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The purpose of this paper is to present the findings of research carried out as part of an industrial project for selection of an enterprise resource planning (ERP) system…
The purpose of this paper is to present the findings of research carried out as part of an industrial project for selection of an enterprise resource planning (ERP) system in a made‐to‐order (MTO) small‐to‐medium enterprise (SME) scenario. It develops a framework or methodology for selection. It also highlights the areas pertaining to the unique needs of, first, the SME sector and, second, the MTO sector, to be considered while selecting a solution. A work book is developed to provide a structured ERP software selection process for SMEs using a comprehensive literature review plus practical experience. This research is potentially aimed at being useful to other SMEs as a guide for a structured selection process.
A combination of comprehensive literature review and experience of managing the selection process for an ERP system in an SME was employed for the study.
Over the past few years, the number of large companies buying new ERP systems has reached saturation point. This has led to the ERP developers seeking instead other potential markets among SMEs. The MTO scenario within the SME sector is one which is very capricious in terms of demand forecasting, lead times, routings, etc. When selecting a system, an organisation in such a segment needs a tailored methodology and a list of key target areas to consider.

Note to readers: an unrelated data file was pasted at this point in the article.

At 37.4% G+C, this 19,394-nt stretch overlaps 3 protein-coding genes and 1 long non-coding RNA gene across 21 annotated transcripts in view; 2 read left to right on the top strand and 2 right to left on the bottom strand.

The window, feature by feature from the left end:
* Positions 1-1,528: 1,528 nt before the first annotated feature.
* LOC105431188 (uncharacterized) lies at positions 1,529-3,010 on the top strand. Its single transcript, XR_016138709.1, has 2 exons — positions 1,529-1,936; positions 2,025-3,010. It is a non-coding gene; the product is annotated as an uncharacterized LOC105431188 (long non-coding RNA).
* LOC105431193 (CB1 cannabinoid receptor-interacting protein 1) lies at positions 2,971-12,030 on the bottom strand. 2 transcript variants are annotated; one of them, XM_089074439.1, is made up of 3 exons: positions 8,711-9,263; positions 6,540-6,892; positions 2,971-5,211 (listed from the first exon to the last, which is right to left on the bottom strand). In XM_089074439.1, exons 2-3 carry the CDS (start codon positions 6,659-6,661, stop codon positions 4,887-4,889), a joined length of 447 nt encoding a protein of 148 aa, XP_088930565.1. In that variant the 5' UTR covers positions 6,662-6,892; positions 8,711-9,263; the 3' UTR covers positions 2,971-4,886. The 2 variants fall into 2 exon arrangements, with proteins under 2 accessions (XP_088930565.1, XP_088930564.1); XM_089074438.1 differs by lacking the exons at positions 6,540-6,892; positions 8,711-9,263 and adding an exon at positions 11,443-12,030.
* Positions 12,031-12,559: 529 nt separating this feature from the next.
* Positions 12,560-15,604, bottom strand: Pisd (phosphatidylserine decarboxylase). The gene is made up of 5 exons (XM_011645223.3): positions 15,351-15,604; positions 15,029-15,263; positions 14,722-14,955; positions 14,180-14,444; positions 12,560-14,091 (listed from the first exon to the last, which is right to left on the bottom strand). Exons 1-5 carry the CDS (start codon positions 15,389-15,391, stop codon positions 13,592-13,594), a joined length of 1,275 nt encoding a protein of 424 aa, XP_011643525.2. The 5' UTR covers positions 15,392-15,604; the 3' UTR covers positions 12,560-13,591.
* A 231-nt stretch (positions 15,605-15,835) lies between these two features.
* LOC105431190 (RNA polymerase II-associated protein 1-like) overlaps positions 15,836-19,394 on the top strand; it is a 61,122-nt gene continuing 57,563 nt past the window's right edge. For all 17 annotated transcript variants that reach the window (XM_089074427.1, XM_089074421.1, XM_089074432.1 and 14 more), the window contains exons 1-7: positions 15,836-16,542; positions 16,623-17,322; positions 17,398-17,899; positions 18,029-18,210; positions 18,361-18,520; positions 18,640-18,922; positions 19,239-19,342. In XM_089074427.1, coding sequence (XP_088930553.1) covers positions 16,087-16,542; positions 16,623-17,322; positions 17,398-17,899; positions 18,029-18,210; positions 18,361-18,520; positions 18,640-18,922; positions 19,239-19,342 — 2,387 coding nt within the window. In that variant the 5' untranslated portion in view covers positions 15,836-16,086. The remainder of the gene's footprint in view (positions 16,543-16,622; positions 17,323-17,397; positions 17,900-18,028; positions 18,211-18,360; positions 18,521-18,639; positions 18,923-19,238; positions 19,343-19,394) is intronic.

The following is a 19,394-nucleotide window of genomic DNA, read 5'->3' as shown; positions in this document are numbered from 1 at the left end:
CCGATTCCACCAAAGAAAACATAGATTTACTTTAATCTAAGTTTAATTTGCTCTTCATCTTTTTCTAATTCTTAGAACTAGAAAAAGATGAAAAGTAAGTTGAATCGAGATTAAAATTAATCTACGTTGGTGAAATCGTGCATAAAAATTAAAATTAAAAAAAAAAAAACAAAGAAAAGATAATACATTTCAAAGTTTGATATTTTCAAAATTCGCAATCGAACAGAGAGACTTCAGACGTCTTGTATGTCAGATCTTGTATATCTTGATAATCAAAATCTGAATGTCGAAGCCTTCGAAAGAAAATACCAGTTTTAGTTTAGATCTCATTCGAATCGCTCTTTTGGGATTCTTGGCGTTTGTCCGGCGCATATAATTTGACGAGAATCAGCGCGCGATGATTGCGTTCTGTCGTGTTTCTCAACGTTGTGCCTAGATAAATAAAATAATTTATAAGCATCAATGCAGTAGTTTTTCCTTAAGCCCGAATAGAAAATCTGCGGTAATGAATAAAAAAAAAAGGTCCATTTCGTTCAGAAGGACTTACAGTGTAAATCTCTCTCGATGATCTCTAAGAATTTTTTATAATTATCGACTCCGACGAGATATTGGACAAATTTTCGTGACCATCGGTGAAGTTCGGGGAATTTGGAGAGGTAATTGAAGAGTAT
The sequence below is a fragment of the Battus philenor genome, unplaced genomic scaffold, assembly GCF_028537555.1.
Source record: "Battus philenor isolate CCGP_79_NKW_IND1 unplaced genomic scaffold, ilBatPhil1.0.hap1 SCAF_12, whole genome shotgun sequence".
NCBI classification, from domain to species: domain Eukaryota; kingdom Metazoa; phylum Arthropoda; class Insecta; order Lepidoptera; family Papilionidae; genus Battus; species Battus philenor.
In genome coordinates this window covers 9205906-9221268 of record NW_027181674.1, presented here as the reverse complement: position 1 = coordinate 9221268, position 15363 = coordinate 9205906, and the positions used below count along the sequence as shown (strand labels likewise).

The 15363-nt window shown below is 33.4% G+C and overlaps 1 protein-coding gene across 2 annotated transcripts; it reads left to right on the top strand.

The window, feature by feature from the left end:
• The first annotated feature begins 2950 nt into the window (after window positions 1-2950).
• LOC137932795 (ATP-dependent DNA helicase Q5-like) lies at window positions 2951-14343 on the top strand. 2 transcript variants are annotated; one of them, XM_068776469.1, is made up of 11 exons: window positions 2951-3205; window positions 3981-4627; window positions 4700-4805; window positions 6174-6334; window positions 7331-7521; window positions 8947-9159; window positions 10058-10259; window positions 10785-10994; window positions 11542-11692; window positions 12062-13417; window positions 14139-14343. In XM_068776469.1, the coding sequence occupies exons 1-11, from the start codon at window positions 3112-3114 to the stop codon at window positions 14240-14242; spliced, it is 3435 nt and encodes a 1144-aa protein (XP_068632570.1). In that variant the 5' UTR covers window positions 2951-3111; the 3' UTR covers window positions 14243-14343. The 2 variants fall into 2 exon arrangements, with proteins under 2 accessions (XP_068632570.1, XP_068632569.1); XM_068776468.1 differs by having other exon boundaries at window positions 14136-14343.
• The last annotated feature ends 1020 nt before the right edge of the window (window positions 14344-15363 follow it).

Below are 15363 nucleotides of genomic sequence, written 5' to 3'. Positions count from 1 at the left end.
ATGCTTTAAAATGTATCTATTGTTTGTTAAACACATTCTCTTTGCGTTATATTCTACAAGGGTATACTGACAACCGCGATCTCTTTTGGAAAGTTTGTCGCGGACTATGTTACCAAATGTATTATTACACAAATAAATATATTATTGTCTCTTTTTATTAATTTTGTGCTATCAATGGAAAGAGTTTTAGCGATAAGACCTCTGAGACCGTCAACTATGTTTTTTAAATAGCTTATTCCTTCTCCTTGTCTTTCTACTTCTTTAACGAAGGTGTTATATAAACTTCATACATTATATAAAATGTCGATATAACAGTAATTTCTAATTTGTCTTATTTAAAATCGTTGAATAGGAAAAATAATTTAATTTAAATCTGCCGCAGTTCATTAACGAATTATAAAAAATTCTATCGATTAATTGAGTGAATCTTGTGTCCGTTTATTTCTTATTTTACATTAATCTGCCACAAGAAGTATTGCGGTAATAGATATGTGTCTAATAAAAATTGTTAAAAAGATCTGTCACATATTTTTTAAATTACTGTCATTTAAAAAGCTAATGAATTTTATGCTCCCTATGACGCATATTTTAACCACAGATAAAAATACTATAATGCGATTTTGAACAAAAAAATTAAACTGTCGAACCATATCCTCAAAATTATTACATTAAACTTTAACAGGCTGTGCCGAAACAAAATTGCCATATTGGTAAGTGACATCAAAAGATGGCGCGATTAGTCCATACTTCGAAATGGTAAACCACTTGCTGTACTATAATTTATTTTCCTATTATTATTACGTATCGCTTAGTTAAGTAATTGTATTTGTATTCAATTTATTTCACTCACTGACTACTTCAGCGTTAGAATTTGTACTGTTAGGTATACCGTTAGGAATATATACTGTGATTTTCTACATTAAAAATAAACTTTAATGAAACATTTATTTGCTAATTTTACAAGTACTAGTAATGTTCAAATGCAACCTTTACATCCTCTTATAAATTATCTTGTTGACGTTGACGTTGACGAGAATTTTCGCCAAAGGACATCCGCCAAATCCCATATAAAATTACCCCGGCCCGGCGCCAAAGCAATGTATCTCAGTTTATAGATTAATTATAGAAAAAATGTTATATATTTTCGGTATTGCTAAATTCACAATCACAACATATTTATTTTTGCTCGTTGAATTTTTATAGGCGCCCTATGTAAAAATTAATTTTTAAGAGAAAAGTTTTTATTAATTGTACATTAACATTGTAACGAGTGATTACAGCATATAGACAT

The paper represents a very useful source of practical information for the SME sector to consider when selecting an ERP system.
The paper provides valuable insight into the details of ERP selection, focusing on the peculiarities of the SME MTO sector.
NOW, WITH THE AID of the European Community, the Equal Pay Commission and who knows who else, an Industrial Tribunal has smashed poor old Euclid right over his head. They have proved to their own satisfaction (if to nobody else's) that things which are unequal to any other thing are quite definitely equal to each other.
WHATEVER individuals may think of the miners' strike and Mr. Seargill's attitude in it, the fact remains that they reflect a momentous change in the direction of collective bargaining: the initiative has moved from workers to management.
NEXT TO banking, we are informed, Business Consultancy is the most favoured profession for graduates in the United States and it is likely, as in so much else, that here in Britain the same trend will be followed. It follows, as the famous query in a one‐time quiz member put it, that ‘it all depends on what you mean by Business Consultancy’.
The fight over juggernaut lorries has not been won or lost with the recent ban. The law relating to massive loads has been broken in the past and will no doubt go on being ignored. Ian Mandle investigates; pictures by Eric Lockraine.
A FEW MONTHS ago we were listening to a management consultant who had arrived here from the USA, though he was originally an Israeli. We did not agree with all the things he said. One of his audience, in fact, asked a question based on one of his statements that he seemed to have difficulty in answering. Certainly it did not seem to satisfy his questioner.